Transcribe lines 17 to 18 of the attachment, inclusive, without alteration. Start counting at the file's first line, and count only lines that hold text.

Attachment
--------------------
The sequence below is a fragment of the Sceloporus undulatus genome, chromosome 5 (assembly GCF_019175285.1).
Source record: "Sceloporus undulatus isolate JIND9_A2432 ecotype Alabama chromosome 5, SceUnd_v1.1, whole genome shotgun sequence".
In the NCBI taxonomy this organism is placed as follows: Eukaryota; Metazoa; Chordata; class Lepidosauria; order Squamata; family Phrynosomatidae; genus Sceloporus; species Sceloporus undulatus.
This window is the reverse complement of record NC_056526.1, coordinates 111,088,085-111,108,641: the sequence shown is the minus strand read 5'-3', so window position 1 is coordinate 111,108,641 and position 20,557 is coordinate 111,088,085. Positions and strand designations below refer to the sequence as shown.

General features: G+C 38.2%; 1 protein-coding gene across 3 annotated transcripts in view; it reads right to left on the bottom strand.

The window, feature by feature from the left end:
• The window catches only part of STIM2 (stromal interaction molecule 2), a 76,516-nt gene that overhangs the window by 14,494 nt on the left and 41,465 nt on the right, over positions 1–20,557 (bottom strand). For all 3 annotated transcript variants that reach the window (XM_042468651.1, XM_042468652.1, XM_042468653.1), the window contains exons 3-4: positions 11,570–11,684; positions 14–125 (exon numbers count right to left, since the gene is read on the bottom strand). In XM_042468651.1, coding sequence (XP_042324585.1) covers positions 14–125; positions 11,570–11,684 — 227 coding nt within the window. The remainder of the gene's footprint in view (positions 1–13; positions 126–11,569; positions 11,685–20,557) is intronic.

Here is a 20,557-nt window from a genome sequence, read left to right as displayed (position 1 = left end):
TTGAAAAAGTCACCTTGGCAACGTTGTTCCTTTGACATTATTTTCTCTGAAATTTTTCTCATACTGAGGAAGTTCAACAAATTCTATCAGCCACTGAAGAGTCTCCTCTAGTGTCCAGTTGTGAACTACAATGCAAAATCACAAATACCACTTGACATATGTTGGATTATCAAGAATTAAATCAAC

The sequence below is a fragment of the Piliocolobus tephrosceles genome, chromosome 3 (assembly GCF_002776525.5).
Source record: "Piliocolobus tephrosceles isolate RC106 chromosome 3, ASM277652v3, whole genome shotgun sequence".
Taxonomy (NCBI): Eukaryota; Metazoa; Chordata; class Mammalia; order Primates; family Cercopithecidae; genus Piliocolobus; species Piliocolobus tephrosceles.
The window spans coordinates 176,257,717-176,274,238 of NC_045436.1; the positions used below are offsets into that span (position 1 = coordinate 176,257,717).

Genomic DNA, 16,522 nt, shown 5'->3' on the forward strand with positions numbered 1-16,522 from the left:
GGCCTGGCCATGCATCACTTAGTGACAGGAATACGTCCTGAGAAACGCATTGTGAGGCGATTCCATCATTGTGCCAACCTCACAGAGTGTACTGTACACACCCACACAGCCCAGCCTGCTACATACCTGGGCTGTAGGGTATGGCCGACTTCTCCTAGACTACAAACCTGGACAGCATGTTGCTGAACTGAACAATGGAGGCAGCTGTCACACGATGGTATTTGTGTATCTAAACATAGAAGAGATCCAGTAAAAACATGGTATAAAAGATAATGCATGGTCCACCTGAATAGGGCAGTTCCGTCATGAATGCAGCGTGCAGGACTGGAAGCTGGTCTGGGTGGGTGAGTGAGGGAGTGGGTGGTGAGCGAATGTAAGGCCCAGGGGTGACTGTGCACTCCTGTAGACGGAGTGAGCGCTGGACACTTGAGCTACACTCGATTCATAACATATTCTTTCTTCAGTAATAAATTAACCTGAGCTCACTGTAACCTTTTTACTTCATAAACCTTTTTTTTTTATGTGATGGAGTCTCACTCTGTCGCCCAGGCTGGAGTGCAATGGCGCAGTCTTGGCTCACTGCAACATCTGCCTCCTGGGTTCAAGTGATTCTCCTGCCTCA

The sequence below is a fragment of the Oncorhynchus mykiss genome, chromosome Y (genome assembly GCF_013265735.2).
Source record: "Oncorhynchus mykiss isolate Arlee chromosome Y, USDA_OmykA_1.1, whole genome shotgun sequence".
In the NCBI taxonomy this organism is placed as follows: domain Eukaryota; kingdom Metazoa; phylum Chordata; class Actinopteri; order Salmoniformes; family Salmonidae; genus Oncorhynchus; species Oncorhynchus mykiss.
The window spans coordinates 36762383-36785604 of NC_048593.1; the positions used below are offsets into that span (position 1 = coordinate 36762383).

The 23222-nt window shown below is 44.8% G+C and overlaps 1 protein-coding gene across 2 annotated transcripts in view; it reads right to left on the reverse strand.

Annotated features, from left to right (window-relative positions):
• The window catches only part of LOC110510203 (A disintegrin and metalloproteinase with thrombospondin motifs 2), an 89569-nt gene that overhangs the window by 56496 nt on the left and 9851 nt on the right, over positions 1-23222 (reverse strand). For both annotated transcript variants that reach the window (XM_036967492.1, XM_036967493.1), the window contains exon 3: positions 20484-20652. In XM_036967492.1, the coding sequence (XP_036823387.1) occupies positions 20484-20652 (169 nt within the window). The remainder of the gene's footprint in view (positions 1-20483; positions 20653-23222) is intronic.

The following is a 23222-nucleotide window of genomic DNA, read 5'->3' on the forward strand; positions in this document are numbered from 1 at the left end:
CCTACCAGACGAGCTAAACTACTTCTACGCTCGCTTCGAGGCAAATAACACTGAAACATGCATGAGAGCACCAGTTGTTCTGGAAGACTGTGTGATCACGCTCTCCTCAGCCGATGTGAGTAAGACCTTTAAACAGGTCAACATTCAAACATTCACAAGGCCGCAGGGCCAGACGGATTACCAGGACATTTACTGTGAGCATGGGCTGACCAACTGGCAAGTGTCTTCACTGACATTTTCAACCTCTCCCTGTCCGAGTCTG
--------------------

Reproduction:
Source record: "Oncorhynchus mykiss isolate Arlee chromosome Y, USDA_OmykA_1.1, whole genome shotgun sequence".
In the NCBI taxonomy this organism is placed as follows: domain Eukaryota; kingdom Metazoa; phylum Chordata; class Actinopteri; order Salmoniformes; family Salmonidae; genus Oncorhynchus; species Oncorhynchus mykiss.